Justia Real Estate & Property Law Opinion Summaries

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This case involves a divorce dispute between Randall Thomas Bailey and Sara Elizabeth Bailey, now known as Ms. Larson. The couple married in 2005 and have three minor children. Ms. Larson filed for divorce in December 2022. The main issues in the case revolve around the district court's decisions on child custody, child support, and property division.The district court granted joint legal custody of the children, with the children's primary residence set with Ms. Larson. The court also calculated child support, imputing income to Mr. Bailey, and divided the couple's property, which was valued at approximately $2.2 million. The division required an equalization payment of $475,000 from Mr. Bailey to Ms. Larson.Mr. Bailey appealed the district court's decisions, arguing that the court abused its discretion in determining custody, calculating child support, and dividing the parties' property. He also contested the valuation of his gun collection, the valuation of accounts at the date of separation, and whether two properties in South Carolina should have been included in the marital estate.The Supreme Court of Wyoming affirmed the district court's decisions. The court found that the district court did not abuse its discretion in deciding the issues of custody, child support, and property division. The court also found that the evidence presented supported the district court's findings and conclusions, and that the property division was not so unfair or unreasonable as to shock the conscience. View "Bailey v. Bailey" on Justia Law

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The case revolves around a dispute over the use of a property in the River Plantation subdivision, which has been operated as a golf course since the subdivision's establishment. The River Plantation Community Improvement Association (the Association) sought a declaratory judgment that the golf course property is encumbered by an implied reciprocal negative easement restricting it to use solely as a golf course. The owners of the golf course property, River Plantation Properties, LLC and Preisler Golf Properties, LLC, counterclaimed for a declaration that the property is not so encumbered.The trial court granted summary judgment for the golf course property’s owners, holding it is not burdened by an implied reciprocal negative easement as a matter of law. The court of appeals affirmed this decision, noting that when the subdivision was developed, the developers retained the Reserves without placing any restrictions on their use, and the recitals in the property records put prospective lot owners on notice that the Reserves were excluded from the subdivision’s uniform plan.The Supreme Court of Texas agreed with the lower courts and affirmed the court of appeals’ judgment. The court held that the doctrine of implied reciprocal negative easements does not apply in this case. The Association's complaint was not that a substantial number of lots in the River Plantation subdivision were burdened by express restrictions when originally conveyed by the developer while others were not. Instead, the Association argued that the property should be burdened by an entirely different restriction: golf course use only. The court concluded that there are no substantially uniform express restrictions on the River Plantation lots that the Association claims give rise to similar restrictions on the golf course property. Therefore, the golf course property is not burdened by an implied reciprocal negative easement. View "River Plantation Community Improvement Assn. v. River Plantation Properties, LLC" on Justia Law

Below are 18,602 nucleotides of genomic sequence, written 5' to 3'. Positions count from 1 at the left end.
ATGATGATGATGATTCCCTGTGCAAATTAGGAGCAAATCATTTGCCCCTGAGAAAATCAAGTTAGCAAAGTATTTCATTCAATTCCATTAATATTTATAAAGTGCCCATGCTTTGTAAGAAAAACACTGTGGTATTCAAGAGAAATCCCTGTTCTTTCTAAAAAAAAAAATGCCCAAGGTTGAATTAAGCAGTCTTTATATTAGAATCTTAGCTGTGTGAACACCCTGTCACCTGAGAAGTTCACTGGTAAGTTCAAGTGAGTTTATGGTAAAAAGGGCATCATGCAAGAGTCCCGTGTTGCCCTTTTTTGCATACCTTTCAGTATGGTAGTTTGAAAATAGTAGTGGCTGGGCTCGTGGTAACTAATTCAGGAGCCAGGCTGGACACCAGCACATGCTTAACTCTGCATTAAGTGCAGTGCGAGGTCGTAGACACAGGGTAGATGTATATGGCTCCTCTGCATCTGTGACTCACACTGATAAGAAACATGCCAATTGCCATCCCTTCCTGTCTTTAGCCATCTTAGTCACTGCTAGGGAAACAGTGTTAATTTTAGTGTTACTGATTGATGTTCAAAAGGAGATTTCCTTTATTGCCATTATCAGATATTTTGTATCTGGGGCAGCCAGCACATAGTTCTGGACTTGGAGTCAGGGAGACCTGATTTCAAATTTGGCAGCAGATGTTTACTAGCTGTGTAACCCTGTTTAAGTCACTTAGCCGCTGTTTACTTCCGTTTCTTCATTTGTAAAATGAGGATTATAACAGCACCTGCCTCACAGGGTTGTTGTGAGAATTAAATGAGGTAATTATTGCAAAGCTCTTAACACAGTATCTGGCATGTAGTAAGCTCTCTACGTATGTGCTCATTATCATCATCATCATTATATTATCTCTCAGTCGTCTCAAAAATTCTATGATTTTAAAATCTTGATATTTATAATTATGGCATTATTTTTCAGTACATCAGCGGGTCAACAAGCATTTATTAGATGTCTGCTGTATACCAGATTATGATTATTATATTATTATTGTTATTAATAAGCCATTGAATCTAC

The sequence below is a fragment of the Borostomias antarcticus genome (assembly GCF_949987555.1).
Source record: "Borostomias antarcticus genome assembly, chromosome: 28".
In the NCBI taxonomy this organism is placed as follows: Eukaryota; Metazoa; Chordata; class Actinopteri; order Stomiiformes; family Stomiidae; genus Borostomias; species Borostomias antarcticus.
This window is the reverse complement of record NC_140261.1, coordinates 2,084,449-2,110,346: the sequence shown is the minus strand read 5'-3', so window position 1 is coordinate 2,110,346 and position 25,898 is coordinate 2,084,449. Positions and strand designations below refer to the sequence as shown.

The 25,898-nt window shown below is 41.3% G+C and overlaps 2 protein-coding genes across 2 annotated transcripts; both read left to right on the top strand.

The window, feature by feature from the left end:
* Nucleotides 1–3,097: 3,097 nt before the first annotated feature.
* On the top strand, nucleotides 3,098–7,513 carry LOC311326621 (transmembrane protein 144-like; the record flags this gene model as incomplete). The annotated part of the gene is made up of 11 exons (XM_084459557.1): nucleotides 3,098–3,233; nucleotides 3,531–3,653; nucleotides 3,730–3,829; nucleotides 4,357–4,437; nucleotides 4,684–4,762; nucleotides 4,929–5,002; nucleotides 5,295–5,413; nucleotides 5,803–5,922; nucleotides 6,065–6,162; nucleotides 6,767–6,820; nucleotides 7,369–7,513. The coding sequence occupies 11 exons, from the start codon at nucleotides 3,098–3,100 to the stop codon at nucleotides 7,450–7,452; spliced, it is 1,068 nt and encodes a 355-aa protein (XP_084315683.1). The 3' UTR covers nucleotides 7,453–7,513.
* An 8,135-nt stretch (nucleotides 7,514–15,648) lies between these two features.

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The case involves a dispute over the boundary between two parcels of land in Wapello County, Iowa. The northern parcel was owned by the Handlings and the southern parcel by the Sims. Both parties treated a fence line as the boundary between their properties for many years. In the mid-1990s, Scott Hubbell began leasing both properties for farming. In 2004, he built a machine shed south of the fence line, assuming it was on the southern property. In 2014, Hubbell and his wife purchased both properties, becoming the sole owners. In 2017, they sold the southern property to the Remmarks and in 2018, they sold the northern property to Sundance Land Company. A survey commissioned by Sundance revealed that the legal boundary between the properties ran south of the fence line, meaning the machine shed was encroaching onto the northern property. Sundance filed a petition to quiet title according to the survey boundary lines, alleging that the Remmarks were trespassing on the northern property.The district court found that a boundary line by acquiescence had been established at the old fence line during the Handlings’ and Sims’ respective ownership of the properties. The court rejected Sundance’s argument that the Hubbells’ common ownership of both parcels from 2014 to 2017 erased the boundary by acquiescence. The court of appeals affirmed the district court's decision.The Supreme Court of Iowa disagreed with the lower courts' decisions. The court held that when two adjoining parcels come under common ownership, any potential boundary by acquiescence between them is eradicated, and the ten-year clock for calculating boundary by acquiescence restarts when separate ownership resumes. The court vacated the decision of the court of appeals, reversed the district court judgment, and remanded for entry of judgment for Sundance in accordance with this opinion. View "Sundance Land Company, LLC v. Remmark" on Justia Law